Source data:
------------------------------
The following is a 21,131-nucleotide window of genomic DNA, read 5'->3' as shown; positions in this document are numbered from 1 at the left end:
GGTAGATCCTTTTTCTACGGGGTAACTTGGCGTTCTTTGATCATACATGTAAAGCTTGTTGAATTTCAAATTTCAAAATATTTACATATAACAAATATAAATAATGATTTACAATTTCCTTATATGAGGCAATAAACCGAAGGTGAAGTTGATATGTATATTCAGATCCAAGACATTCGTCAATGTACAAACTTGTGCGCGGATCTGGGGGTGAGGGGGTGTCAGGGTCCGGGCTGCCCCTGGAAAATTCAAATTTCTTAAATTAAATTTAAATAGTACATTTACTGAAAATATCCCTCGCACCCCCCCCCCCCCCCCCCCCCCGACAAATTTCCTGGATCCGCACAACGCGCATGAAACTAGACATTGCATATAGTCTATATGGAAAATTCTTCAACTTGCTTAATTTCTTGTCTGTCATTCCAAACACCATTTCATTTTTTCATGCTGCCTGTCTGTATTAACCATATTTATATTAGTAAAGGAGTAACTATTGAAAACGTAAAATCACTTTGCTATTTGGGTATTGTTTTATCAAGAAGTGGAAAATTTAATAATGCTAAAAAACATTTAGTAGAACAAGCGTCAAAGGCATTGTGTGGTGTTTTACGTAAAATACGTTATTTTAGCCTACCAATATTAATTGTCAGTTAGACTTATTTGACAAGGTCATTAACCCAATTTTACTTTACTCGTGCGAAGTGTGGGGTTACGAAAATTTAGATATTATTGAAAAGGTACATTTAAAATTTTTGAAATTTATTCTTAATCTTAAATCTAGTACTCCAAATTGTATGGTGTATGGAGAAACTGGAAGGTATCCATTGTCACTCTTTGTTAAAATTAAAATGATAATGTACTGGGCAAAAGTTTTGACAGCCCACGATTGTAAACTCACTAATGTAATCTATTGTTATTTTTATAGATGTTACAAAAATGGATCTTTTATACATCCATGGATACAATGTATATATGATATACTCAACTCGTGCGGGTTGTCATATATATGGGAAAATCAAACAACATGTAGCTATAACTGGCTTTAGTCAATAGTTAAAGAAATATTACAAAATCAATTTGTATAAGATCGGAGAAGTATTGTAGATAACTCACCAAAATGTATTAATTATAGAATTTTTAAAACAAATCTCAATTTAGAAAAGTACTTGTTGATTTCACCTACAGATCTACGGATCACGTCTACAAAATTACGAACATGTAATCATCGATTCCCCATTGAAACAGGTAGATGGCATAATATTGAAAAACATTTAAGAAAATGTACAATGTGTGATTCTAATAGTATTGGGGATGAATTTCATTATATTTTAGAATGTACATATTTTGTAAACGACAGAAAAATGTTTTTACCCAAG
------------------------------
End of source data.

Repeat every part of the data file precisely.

The following is a 21,131-nucleotide window of genomic DNA, read 5'->3' as shown; positions in this document are numbered from 1 at the left end:
GGTAGATCCTTTTTCTACGGGGTAACTTGGCGTTCTTTGATCATACATGTAAAGCTTGTTGAATTTCAAATTTCAAAATATTTACATATAACAAATATAAATAATGATTTACAATTTCCTTATATGAGGCAATAAACCGAAGGTGAAGTTGATATGTATATTCAGATCCAAGACATTCGTCAATGTACAAACTTGTGCGCGGATCTGGGGGTGAGGGGGTGTCAGGGTCCGGGCTGCCCCTGGAAAATTCAAATTTCTTAAATTAAATTTAAATAGTACATTTACTGAAAATATCCCTCGCACCCCCCCCCCCCCCCCCCCCCCGACAAATTTCCTGGATCCGCACAACGCGCATGAAACTAGACATTGCATATAGTCTATATGGAAAATTCTTCAACTTGCTTAATTTCTTGTCTGTCATTCCAAACACCATTTCATTTTTTCATGCTGCCTGTCTGTATTAACCATATTTATATTAGTAAAGGAGTAACTATTGAAAACGTAAAATCACTTTGCTATTTGGGTATTGTTTTATCAAGAAGTGGAAAATTTAATAATGCTAAAAAACATTTAGTAGAACAAGCGTCAAAGGCATTGTGTGGTGTTTTACGTAAAATACGTTATTTTAGCCTACCAATATTAATTGTCAGTTAGACTTATTTGACAAGGTCATTAACCCAATTTTACTTTACTCGTGCGAAGTGTGGGGTTACGAAAATTTAGATATTATTGAAAAGGTACATTTAAAATTTTTGAAATTTATTCTTAATCTTAAATCTAGTACTCCAAATTGTATGGTGTATGGAGAAACTGGAAGGTATCCATTGTCACTCTTTGTTAAAATTAAAATGATAATGTACTGGGCAAAAGTTTTGACAGCCCACGATTGTAAACTCACTAATGTAATCTATTGTTATTTTTATAGATGTTACAAAAATGGATCTTTTATACATCCATGGATACAATGTATATATGATATACTCAACTCGTGCGGGTTGTCATATATATGGGAAAATCAAACAACATGTAGCTATAACTGGCTTTAGTCAATAGTTAAAGAAATATTACAAAATCAATTTGTATAAGATCGGAGAAGTATTGTAGATAACTCACCAAAATGTATTAATTATAGAATTTTTAAAACAAATCTCAATTTAGAAAAGTACTTGTTGATTTCACCTACAGATCTACGGATCACGTCTACAAAATTACGAACATGTAATCATCGATTCCCCATTGAAACAGGTAGATGGCATAATATTGAAAAACATTTAAGAAAATGTACAATGTGTGATTCTAATAGTATTGGGGATGAATTTCATTATATTTTAGAATGTACATATTTTGTAAACGACAGAAAAATGTTTTTACCCAAG